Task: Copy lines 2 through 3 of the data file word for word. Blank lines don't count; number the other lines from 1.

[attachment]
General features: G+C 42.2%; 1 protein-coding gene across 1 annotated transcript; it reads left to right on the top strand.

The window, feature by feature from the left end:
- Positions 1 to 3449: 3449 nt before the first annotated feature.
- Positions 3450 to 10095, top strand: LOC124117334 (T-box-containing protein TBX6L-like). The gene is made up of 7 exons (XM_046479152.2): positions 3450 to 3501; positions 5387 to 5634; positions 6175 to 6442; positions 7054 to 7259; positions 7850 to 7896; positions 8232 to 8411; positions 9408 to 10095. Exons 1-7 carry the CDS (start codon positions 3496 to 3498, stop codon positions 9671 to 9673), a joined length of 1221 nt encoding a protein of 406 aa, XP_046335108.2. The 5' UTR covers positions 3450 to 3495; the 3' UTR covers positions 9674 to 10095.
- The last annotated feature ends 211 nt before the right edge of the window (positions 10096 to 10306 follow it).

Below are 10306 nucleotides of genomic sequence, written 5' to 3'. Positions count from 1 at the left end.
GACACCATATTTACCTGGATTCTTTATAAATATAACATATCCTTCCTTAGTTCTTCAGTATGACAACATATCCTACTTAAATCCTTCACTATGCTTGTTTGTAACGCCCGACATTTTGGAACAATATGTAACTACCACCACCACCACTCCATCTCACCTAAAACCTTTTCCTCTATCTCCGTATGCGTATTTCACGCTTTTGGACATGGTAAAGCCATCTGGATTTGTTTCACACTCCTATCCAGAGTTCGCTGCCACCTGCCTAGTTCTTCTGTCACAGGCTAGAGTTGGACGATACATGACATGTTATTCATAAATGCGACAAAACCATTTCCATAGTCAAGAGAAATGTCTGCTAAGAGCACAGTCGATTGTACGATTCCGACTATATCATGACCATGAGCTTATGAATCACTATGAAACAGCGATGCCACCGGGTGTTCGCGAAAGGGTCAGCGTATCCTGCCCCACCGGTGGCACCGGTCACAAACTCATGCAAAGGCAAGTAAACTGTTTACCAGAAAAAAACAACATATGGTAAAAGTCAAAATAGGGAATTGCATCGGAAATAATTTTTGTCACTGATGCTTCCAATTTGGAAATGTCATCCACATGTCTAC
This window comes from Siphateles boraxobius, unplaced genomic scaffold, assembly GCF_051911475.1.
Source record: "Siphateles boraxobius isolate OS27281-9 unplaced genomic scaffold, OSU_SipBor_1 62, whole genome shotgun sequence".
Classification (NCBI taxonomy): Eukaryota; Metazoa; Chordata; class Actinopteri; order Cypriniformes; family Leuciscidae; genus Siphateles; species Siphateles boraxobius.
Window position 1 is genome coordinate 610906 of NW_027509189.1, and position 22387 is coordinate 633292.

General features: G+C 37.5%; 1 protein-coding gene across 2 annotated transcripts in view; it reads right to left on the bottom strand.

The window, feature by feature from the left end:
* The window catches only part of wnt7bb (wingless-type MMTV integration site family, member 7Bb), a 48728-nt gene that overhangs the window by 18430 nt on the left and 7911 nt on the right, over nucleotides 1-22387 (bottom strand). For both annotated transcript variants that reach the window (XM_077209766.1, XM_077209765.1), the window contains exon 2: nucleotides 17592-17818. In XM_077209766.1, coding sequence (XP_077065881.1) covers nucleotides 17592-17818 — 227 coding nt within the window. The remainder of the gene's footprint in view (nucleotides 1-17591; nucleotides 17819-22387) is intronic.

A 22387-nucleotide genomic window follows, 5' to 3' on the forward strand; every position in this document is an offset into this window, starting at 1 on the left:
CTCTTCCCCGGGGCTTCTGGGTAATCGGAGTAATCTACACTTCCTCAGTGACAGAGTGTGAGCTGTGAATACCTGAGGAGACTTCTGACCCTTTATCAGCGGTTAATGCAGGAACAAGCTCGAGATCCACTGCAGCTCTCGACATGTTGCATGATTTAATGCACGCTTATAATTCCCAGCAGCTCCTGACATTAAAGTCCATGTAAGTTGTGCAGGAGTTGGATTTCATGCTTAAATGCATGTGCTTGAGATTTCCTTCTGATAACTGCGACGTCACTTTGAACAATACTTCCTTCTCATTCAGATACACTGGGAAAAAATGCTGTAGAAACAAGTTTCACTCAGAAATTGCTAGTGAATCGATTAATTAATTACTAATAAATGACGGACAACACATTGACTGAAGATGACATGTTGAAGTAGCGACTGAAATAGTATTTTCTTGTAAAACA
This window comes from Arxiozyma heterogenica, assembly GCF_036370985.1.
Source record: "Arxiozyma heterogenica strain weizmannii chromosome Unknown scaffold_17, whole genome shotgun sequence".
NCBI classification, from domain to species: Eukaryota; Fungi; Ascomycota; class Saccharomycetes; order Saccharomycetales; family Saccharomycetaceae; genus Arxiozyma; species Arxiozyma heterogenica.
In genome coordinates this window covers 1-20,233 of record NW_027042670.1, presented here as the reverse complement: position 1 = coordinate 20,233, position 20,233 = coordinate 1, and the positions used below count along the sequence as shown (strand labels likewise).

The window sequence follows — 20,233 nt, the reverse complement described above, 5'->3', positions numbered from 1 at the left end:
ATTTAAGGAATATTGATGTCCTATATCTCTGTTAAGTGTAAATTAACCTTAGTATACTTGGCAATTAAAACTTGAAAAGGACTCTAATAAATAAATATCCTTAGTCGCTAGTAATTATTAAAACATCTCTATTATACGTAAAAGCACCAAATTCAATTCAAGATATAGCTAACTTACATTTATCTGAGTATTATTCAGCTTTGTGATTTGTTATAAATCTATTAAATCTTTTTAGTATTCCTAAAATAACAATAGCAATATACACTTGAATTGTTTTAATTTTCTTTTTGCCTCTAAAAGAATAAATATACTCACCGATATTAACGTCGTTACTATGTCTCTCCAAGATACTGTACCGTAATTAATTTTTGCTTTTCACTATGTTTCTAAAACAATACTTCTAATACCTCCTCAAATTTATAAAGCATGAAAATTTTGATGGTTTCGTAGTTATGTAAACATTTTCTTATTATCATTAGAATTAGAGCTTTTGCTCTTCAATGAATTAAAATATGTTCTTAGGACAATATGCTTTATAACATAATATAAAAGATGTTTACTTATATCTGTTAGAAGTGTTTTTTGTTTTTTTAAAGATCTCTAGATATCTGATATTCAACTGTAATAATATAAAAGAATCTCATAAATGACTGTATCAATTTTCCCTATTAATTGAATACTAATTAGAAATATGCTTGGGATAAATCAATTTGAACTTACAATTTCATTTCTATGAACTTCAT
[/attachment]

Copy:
The window, feature by feature from the left end:
- Positions 1 to 3449: 3449 nt before the first annotated feature.